Economist Paul Gosling has reiterated his view that good transport links, skills and access to research and development are the vital ingredients required to develop a fit-for-purpose 21st Century city in Londonderry.
Speaking at an event to promote the idea of a City Deal for Londonderry, the day after it was announced local regeneration company Ilex, is to be wound down, Mr Gosling said: “Derry knows what it needs to be successful. It is road improvement, airport routes, every school an excellent school, and the expansion of Magee.
“But the decision-makers have failed to provide the ingredients for us to be successful.
“Without these factors enabling us to improve our situation, there are two outcomes. We remain a benefits-dependent society, with essentially a low waged economy. One problem with that outcome is that benefits are being cut, as those whom the system has failed are increasingly punished for that systems failure. The other problem is that with a higher minimum wage – which I fully support – the opportunity to compete through low costs disappears.
“That gives us the alternative outcome. It is the traditional Irish outcome. Emigration. There is a modern variant. It is commuting to Belfast and getting stuck in the A6 at Moneynick every day.”
He expressed cautious support for a City Deal for Londonderry, which would devolve extra power and capacity here.
But he said Londonderry and Belfast mustn’t be lumped together under one City Deal and warned it may be a mechanism by which Government “devolves the blame for cuts.”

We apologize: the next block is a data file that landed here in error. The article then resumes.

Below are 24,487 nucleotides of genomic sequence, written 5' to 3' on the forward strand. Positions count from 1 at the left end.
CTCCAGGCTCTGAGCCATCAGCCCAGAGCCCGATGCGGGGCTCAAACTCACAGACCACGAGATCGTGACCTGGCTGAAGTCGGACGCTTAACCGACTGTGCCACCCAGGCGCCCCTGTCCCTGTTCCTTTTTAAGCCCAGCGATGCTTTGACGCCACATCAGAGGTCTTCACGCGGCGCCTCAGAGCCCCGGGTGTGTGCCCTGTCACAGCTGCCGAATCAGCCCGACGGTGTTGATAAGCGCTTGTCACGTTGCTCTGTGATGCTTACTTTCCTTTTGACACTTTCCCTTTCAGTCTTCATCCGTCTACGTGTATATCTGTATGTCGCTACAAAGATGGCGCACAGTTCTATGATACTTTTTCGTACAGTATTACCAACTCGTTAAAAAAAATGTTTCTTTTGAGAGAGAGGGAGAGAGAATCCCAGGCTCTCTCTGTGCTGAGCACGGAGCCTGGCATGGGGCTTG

Mr Gosling said: “The idea of a City Deal that lumps Belfast and Derry together as, supposedly, one city, merely reconfirms the existing structures of discrimination that have done Derry so badly for so long.
“Derry has been failed by existing decision making processes. We know what needs to be done.
“But while we know what needs to be done, generations of politicians in Westminster and Stormont have failed to deliver it to us. Either for reasons of not caring, or of conscious discrimination. The modern face of discrimination is arguably no longer about religion, but instead about geography. “The result is much the same.
“So there is a very strong argument in favour of the City Deal for Derry. But the decision-making must take place here. And it needs to come with adequate resources and access to additional resources.
“Those resources need to recognise and compensate for the generations of past discrimination and under-investment – some of which came from a Stormont that failed to govern for all and much of it from a Westminster which often did much the same.
“With sufficient resources in place, City Deal could turn around the fortunes of Derry.”